The intentions to document this information are long standing in that they go back some two decades to the early/mid 1990’s, just a few years before the subject of this site, James Kitchener Heath passed away.

As is the case in so many families in which a generation experienced war and all its traumas, certain aspects of service are known, but all too often the details are sketchy and disjointed. Add into this mix the passage of time and the result is invariably a collection of stories and fragments of memories accompanied by a handful of fragile and faded documents (if you are lucky) that represent the sum of information relating to the most extraordinary period in a soldier’s life. This was certainly the case in our family..... and it’s not much to go on.

In February 1995, my Father and I struggled to put together a potted service history to be read by the cleric presiding over my Grandfather’s funeral. At this point I decided to take steps to fill in some of the gaps as best I could.... sadly now without the benefit of first hand testimony.

A well known turn of phrase, ‘written on the back of a fag packet’ is defined by the Collins on-Line dictionary as something ‘composed or formed quickly and without detailed analysis or research’. As far as first hand source material for this history is concerned, no better a description could be made. The details gleaned from my Grandfather in brief (and often emotional) discussions in the 1990’s are summarised as a list of place names written in an old man’s shaky handwriting on the back of a standard envelope! (this will feature later). On the upside, a standard envelope is approximately twice the size of a cigarette packet, which immediately doubles the amount of information to work with!

By my own admission, this site is a little self-indulgent, being of primary interest to myself, my mother, my children and a handful of relatives still living in Staffordshire. In addition, it may be that the information presented here will be read by others outside of the family who have a passing interest in military or family history.

I would welcome any comments/suggestions or dare I say it relevant information to contact me.

adrianandrews1@sky.com

Tuesday, 29 December 2015

Setting The Scene For The Liberation of Le Havre

Progress of the First Canadian Army to clear  coastal belt and retake the Channel ports

The Allied advance during the second half of August stretched the supply lines enormously. All of the requirements of the now highly mobile army were being brought in by way of the Mulberry harbour many miles away from the front lines. This rapidly changing military situation, as the Allies pursued the Germans back towards Germany, demanded that the Channel ports of the Pas-de-Calais be delivered into the hands of the Allies at the earliest opportunity in order to shorten and strengthen the crucial supply lines.

On 6th September General Montgomery signalled to General Crerar, Commander of the First Canadian Army, the following request:

‘Would be very grateful for your opinion on the likelihood of early capture of Boulogne. It looks as if port of Antwerp may be unusable for some time as the Germans are holding islands at the mouth of the Scheldt. Immediate opening of some port north of Dieppe essential for rapid development of my plan and I want Boulogne badly. What are the chances of getting it soon?’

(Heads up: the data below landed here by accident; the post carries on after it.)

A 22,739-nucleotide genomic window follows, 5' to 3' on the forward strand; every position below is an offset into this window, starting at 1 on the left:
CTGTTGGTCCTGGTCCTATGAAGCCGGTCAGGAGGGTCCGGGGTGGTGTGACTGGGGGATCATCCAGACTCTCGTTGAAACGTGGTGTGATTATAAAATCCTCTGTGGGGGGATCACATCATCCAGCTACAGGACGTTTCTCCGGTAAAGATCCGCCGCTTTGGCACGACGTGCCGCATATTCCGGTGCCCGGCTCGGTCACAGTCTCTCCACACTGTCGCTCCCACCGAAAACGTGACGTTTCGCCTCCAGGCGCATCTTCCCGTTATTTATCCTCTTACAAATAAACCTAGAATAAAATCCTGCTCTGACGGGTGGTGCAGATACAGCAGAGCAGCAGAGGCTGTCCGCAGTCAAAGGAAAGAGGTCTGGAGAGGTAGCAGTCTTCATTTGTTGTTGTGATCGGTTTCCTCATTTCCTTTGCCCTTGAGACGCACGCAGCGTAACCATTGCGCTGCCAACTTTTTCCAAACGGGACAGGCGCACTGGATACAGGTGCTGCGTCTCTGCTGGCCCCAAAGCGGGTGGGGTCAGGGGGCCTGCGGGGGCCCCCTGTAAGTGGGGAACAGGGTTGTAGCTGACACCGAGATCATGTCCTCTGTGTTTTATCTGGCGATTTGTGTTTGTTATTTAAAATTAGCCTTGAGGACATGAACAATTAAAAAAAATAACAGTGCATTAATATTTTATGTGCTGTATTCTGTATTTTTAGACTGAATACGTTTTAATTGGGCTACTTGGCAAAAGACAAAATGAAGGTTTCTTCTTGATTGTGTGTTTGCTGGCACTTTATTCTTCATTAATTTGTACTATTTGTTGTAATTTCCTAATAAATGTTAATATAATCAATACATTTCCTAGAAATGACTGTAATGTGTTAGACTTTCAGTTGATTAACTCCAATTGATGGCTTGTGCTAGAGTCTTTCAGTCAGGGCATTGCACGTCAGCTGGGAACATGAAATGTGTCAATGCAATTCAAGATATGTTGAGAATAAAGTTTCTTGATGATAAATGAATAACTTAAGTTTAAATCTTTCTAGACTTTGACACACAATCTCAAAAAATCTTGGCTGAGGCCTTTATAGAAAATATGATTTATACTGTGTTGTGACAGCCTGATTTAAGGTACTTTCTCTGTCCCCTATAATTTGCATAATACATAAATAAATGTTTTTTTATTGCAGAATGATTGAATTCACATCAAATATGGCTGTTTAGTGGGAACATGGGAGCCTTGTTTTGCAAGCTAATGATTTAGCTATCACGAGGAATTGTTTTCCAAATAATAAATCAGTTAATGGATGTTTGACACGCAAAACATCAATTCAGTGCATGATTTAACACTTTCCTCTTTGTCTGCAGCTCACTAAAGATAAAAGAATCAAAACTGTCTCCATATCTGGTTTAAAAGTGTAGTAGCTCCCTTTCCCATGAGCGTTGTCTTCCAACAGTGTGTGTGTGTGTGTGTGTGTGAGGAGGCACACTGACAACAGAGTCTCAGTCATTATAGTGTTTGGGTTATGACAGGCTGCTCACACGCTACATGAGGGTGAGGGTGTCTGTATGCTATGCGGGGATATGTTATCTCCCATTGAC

Plans for the deployment of the First Canadian Army were discussed and agreed on 9th September at a conference with Montgomery, attended by Generals Crerar, Dempsey and Hodges. General Crerar noted later in his diary ‘Decisions affecting the First Cdn Army were reached i.e. speedy capture of Channel ports within First Cdn Army boundary’.

In order to support the favourable military situation that existed in early September, Crerar issued a directive to his Corps commanders that stated:

‘It follows that a speedy and victorious conclusion to the war now depends, fundamentally, upon the capture by First Cdn Army of the Channel ports which have now become so essential, if the administrative problem is to be solved, i.e. Le Havre, Boulogne, Dunkirk, Calais and generally in that order of importance

  •       1 Brit Corps will attack and capture Le Havre on 10/11 Sep – unless unfavourable weather conditions entail a further delay. On completion of this important operation, 1 Brit Corps will re-organise and re-equip in the vicinity of Le Harve , pending an improvement in the administrative situation which will permit the movement of this formation to the Eastern sector of First Cdn Army area.

  •          2nd Cdn Corps has already been directed to proceed, without delay, to Capture Boulogne, Dunkirk and Calais, preferably in that order, but without prejudice to the earlier and easier capture of any one of them. If no weakness in the defences of these ports is discovered, and decisively exploited, in the course of operational reconnaissance - then a deliberate attack, with full fire support will require to be staged, in each case.

  •          In view of the necessity to give first priority to the capture of the Channel ports, mentioned above, the capture or destruction of the enemy remaining North and East of the Ghent-Bruges Canal becomes secondary in importance. While constant pressure and close contact with the enemy, now withdrawing North of R. Scheldt, will be maintained, important forces will not be committed to offensive action.



The task of capturing Le Havre was allotted to two infantry divisions of the 1 British Corps, namely the 49th (West Riding) Division and the 51st (Highland) Division with the support of 34 Tank Brigade and 33 Armoured Brigade respectively.

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